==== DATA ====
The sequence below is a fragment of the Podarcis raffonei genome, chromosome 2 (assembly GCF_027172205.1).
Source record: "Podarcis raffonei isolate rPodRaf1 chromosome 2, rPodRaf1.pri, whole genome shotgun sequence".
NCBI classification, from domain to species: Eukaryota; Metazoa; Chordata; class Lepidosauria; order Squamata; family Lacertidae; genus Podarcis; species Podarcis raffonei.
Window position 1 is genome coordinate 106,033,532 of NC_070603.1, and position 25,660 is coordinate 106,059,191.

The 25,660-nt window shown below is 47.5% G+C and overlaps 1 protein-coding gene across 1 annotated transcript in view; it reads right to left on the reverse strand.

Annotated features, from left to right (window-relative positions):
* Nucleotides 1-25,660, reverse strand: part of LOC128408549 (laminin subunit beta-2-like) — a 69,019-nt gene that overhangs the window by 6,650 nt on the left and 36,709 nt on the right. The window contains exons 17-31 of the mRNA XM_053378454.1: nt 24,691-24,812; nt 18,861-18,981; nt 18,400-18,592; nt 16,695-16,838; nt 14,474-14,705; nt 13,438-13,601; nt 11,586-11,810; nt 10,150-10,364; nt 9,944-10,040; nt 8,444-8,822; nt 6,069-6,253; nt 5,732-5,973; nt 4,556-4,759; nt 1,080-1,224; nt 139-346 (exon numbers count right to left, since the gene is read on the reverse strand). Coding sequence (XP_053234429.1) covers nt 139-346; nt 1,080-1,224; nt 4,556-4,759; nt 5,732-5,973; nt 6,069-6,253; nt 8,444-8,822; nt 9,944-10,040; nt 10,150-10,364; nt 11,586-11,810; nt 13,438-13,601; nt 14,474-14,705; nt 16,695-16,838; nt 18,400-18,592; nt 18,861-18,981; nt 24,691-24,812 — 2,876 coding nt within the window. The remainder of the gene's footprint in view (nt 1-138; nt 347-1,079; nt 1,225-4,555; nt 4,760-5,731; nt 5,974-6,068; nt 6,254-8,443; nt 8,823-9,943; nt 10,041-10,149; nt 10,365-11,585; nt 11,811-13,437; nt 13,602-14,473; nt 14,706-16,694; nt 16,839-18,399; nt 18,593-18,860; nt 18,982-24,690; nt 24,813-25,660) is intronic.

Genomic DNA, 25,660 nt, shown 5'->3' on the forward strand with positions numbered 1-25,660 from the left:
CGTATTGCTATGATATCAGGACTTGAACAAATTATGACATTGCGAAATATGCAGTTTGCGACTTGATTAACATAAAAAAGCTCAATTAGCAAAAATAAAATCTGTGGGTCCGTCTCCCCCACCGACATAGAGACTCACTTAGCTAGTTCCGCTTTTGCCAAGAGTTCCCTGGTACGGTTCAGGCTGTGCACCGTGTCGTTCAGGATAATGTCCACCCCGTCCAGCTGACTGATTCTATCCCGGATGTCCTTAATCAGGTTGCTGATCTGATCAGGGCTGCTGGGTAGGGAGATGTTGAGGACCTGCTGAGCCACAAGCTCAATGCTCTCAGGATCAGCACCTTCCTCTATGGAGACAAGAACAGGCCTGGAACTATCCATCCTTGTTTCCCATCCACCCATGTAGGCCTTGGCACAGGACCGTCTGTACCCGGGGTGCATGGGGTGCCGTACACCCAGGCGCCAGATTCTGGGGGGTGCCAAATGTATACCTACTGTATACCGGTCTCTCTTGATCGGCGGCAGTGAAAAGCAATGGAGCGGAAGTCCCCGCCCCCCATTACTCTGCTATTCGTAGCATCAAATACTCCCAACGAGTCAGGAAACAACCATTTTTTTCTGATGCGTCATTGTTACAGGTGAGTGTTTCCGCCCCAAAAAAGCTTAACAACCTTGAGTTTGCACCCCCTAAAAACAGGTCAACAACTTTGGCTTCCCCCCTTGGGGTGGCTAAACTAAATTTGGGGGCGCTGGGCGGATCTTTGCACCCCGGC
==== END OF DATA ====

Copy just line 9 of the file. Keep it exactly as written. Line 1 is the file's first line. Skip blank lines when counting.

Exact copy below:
CGTATTGCTATGATATCAGGACTTGAACAAATTATGACATTGCGAAATATGCAGTTTGCGACTTGATTAACATAAAAAAGCTCAATTAGCAAAAATAAAATCTGTGGGTCCGTCTCCCCCACCGACATAGAGACTCACTTAGCTAGTTCCGCTTTTGCCAAGAGTTCCCTGGTACGGTTCAGGCTGTGCACCGTGTCGTTCAGGATAATGTCCACCCCGTCCAGCTGACTGATTCTATCCCGGATGTCCTTAATCAGGTTGCTGATCTGATCAGGGCTGCTGGGTAGGGAGATGTTGAGGACCTGCTGAGCCACAAGCTCAATGCTCTCAGGATCAGCACCTTCCTCTATGGAGACAAGAACAGGCCTGGAACTATCCATCCTTGTTTCCCATCCACCCATGTAGGCCTTGGCACAGGACCGTCTGTACCCGGGGTGCATGGGGTGCCGTACACCCAGGCGCCAGATTCTGGGGGGTGCCAAATGTATACCTACTGTATACCGGTCTCTCTTGATCGGCGGCAGTGAAAAGCAATGGAGCGGAAGTCCCCGCCCCCCATTACTCTGCTATTCGTAGCATCAAATACTCCCAACGAGTCAGGAAACAACCATTTTTTTCTGATGCGTCATTGTTACAGGTGAGTGTTTCCGCCCCAAAAAAGCTTAACAACCTTGAGTTTGCACCCCCTAAAAACAGGTCAACAACTTTGGCTTCCCCCCTTGGGGTGGCTAAACTAAATTTGGGGGCGCTGGGCGGATCTTTGCACCCCGGC